There’s No ROI on Social Media

ROI

First, a confession. The headline is designed to capture your attention so I’m guilty as charged for suggesting an idea that many people may find preposterous.

In fact, the headline isn’t true or accurate but it does play on the raging debate happening over whether there is return on investment (ROI) from social media activity, and how ROI is or can be measured.

This discussion isn’t surprising because new ways that companies spend money should be analyzed and measured, otherwise there is difficult to know whether it’s money well spent, or money that should be spent on other things.

The challenge when it comes to measuring social media ROI is it’s still early days for social media. As a result, there is a lot of experimenting (and spending) by companies that want to get experience and insight into what works and what doesn’t. At the same time, they are trying to create ROI models that can be used for measurement purposes.

A good example is The Gap, which recently launched a new campaign, “Born to Fit” that features the extensive use of online ads and social media, in particular a Facebook Page.

In a blog post, Jacob Morgan included this intriguing quote from Julie Channing, senior account director for AKQA, the agency handling The Gap’s campaign:

“The Gap had set no numerical benchmarks to determine success in the campaign, but rather would look at how much consumers interact with the brand to gauge ROI.”

Morgan contends the problem is that without benchmarks, it’s difficult to “measure ANY type of success, let alone ROI”. Morgan makes a good point because how is consumer interaction with a brand measured? He also questions how AKQA will be able to explain to its client how well the campaign did without defined metrics.

For anyone focused on social media ROI, The Gap’s approach may be frustrating and, perhaps, disappointing given The Gap is a major advertiser defining how it operates within the emerging social media landscape. At the same time, it also shows that social media ROI is still work in progress, and that the “rules” have yet to be established.

Of course, it should also be pointed out that marketing within social media is a different creature than traditional media.

In social media, there are well-defined metrics that can be used to track ROI such as Web site traffic, click- throughs, and higher sales. At the same time, social feature features “soft” metrics that are more difficult to measure: better customer service, engagement, interaction, a stronger brand and more loyal customers.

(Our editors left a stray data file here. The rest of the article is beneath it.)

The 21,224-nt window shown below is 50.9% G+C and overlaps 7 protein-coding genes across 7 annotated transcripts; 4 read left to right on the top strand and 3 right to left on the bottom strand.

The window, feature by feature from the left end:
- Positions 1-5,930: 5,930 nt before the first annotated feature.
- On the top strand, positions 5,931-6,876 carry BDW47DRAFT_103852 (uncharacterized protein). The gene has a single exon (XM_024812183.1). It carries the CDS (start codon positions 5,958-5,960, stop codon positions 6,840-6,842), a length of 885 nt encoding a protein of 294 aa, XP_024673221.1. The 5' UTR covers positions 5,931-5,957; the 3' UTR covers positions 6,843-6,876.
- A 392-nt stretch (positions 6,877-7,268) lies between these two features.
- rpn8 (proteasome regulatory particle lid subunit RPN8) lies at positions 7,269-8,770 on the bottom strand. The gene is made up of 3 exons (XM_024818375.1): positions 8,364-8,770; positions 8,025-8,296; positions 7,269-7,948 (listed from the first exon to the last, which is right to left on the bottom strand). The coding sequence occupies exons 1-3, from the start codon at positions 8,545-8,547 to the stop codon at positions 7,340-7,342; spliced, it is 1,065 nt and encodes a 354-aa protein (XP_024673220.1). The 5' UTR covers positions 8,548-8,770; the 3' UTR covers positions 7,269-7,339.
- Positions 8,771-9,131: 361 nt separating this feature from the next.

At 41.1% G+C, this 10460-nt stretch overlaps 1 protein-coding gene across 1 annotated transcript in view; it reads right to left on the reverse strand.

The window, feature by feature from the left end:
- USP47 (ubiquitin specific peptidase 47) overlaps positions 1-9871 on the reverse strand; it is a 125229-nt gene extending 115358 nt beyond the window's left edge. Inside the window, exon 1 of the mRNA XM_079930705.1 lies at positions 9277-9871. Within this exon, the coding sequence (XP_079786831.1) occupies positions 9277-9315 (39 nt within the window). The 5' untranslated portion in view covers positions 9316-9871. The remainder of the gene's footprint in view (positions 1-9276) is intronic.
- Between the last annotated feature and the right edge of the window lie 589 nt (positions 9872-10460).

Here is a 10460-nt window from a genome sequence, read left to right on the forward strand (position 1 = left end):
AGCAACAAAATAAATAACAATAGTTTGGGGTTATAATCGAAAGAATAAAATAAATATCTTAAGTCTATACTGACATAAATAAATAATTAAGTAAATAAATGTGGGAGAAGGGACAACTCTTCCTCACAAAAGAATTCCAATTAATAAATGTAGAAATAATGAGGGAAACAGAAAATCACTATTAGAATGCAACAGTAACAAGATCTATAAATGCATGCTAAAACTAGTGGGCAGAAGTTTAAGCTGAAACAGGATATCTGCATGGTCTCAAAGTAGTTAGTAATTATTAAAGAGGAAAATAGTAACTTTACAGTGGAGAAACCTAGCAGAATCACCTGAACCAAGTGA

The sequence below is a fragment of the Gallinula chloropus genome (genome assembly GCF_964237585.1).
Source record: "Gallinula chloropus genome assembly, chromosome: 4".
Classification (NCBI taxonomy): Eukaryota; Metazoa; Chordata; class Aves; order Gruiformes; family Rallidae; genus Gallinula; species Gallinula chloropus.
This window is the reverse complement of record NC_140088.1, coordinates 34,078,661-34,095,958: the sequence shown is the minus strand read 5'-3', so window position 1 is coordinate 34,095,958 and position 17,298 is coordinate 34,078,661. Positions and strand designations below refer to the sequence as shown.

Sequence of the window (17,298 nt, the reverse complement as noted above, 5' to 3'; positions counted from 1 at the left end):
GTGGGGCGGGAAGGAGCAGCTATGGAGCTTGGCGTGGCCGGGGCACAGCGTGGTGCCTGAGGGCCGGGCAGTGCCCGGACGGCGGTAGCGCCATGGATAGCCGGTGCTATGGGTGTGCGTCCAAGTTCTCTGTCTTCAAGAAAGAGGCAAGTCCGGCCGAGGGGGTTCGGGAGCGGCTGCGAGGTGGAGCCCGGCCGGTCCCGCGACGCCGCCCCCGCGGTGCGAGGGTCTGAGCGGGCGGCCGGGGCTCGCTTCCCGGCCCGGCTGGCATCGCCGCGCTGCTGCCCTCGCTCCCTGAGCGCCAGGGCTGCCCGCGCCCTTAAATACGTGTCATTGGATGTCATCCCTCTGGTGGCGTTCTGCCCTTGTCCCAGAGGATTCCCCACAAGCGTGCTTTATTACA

The focus (obsession?) with social media ROI is healthy and much-needed because it’s part of the process in which social media will become a viable option for many marketers and advertisers. The more attention paid to ROI, the faster, in theory, the parameters will be defined and established.

What do you think? Are there ways to effectively measure social media ROI right now, or it is still work in progress?

More: Jacob Morgan has been spending a lot of time focused on social media ROI: here’s a collection of recent posts he’s done.

7 Comments on “There’s No ROI on Social Media”

  1. Joseph,

    Thanks for the links to Dave’s post and your comment. All the talk about ROI is a good thing to get a better idea of social media ROI really means, and how it should be measured.

    cheers, Mark

  2. Regarding your question, “Are there ways to effectively measure social media ROI right now, or it is still work in progress?”

    I thought it might be worth sharing that, in fact, those in the training/learning industry have struggled with this question long before “social media” was a gleam in Web 1.0’s eye. And, in 1994, Dr. Donald Kirkpatrick published a 4-level model for evaluating the effectiveness of training.

    Long story short, Kirkpatrick’s Level 4 is generally thought to correlate to economic/financial results–ROI for training programs. Same questions we’re asking today about social media ROI.

    The thing is, the same approach–and business metrics–used in evaluating *training programs* across each of the 4 levels in Kirkpatrick’s model could be an excellent proxy for evaluating social media ROI across a similar spectrum from “soft” to “hard” measures.

    I wrote a post about this: “The Problem With the Social Media ROI Question: http://bit.ly/PldAj

    If you visit, feel free to comment. I’d appreciate feedback to help refine my own thinking on all this.

    Thanks for your post.

  3. There are a few fundamental truths that are, I think, missing from your analysis.
    1. Measurement is not about justifying your existence. There is definitely no ROI in justification exercises. Measurement is about continuously improving your program, and you say there is no ROI in continuous improvement.
    2. Whether its old media, new media or somewhere in the middle media you still have to understand the impact you are having on your audiences. That’s what measurement does. And yes, sometimes you need to use old-fashioned tools to measure that impact — like surveys.
    3. You become what you measure. If you don’t measure the “return” and only measure activity, you will never achieve your goals.

  4. Katie,

    Thanks for the additional insight. It is interesting to see how the approach to social media ROI is evolving, changing and taking on new angles as it becomes a bigger part of how companies operate.

    Mark

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